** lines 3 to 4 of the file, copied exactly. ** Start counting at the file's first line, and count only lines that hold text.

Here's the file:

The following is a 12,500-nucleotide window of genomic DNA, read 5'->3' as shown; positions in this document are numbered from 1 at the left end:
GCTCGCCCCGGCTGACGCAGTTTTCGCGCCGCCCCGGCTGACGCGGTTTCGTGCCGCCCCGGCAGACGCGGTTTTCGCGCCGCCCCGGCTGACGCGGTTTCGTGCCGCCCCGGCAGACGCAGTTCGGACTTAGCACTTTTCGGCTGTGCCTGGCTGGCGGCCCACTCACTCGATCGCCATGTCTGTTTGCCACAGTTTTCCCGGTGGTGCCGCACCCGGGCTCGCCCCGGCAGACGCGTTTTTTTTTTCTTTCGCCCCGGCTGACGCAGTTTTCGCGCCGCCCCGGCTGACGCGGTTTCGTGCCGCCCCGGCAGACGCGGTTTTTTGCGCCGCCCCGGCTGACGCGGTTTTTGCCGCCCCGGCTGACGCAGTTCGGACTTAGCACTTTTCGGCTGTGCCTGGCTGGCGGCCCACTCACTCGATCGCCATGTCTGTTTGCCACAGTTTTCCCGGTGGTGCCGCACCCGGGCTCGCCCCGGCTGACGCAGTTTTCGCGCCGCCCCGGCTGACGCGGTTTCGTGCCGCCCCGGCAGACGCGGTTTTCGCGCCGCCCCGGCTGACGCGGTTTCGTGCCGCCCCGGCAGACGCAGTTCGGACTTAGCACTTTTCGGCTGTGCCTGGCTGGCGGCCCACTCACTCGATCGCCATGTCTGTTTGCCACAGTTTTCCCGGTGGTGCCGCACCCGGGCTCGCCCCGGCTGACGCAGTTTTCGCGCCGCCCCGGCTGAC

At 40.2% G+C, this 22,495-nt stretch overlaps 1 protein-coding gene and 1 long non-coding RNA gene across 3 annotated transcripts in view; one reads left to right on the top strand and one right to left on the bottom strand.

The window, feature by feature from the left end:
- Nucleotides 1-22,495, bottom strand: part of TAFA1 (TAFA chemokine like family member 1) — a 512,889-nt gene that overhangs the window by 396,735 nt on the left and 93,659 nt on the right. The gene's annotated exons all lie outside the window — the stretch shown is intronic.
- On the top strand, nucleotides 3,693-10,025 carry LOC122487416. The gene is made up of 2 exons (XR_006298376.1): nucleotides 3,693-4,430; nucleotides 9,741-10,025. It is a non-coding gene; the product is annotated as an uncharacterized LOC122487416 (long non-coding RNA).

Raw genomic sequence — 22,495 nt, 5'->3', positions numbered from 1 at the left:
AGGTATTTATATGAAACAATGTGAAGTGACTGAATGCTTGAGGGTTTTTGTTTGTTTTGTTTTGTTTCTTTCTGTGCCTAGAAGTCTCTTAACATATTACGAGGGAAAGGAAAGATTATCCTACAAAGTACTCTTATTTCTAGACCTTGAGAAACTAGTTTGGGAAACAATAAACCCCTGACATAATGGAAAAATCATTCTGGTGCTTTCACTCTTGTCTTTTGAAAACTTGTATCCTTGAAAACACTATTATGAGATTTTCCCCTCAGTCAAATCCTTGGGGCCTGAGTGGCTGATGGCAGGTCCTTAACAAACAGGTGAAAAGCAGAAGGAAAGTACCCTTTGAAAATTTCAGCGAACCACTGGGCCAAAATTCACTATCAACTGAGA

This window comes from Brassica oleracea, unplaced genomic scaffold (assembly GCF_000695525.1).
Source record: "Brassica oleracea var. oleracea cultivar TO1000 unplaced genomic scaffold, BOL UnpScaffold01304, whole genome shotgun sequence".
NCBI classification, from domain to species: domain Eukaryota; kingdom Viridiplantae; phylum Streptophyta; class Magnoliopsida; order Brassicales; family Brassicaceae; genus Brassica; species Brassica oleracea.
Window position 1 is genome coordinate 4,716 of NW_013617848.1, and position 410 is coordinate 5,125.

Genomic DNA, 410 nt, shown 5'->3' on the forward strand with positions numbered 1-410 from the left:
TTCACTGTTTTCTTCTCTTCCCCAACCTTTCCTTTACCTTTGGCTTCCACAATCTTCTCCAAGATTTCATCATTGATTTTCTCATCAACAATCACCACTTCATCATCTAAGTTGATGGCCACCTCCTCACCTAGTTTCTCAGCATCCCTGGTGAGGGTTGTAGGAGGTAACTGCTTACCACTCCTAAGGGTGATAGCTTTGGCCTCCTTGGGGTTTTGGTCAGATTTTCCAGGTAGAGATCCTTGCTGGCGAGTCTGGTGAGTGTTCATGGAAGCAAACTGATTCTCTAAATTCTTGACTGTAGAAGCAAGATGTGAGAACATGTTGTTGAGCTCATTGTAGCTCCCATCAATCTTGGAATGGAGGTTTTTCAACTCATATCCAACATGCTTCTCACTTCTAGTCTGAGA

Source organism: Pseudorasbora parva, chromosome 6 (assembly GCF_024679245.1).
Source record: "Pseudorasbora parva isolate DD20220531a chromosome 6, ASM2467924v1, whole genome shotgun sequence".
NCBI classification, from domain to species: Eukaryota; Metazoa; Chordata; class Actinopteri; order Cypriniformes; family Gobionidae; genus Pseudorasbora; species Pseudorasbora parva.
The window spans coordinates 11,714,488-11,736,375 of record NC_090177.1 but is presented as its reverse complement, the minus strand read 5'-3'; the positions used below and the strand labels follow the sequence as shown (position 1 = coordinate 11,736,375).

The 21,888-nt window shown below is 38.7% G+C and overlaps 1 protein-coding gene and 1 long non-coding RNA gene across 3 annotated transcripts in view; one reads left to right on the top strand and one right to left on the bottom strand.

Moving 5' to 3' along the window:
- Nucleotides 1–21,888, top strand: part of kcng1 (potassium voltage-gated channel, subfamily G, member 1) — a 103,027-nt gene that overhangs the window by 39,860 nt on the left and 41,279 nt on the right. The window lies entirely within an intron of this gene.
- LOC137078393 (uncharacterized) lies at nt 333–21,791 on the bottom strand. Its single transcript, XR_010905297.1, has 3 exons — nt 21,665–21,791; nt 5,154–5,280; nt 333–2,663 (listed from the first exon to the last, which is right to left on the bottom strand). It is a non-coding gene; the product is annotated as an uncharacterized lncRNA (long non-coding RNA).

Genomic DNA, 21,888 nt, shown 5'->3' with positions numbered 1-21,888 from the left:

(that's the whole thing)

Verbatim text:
At 40.2% G+C, this 22,495-nt stretch overlaps 1 protein-coding gene and 1 long non-coding RNA gene across 3 annotated transcripts in view; one reads left to right on the top strand and one right to left on the bottom strand.

The window, feature by feature from the left end: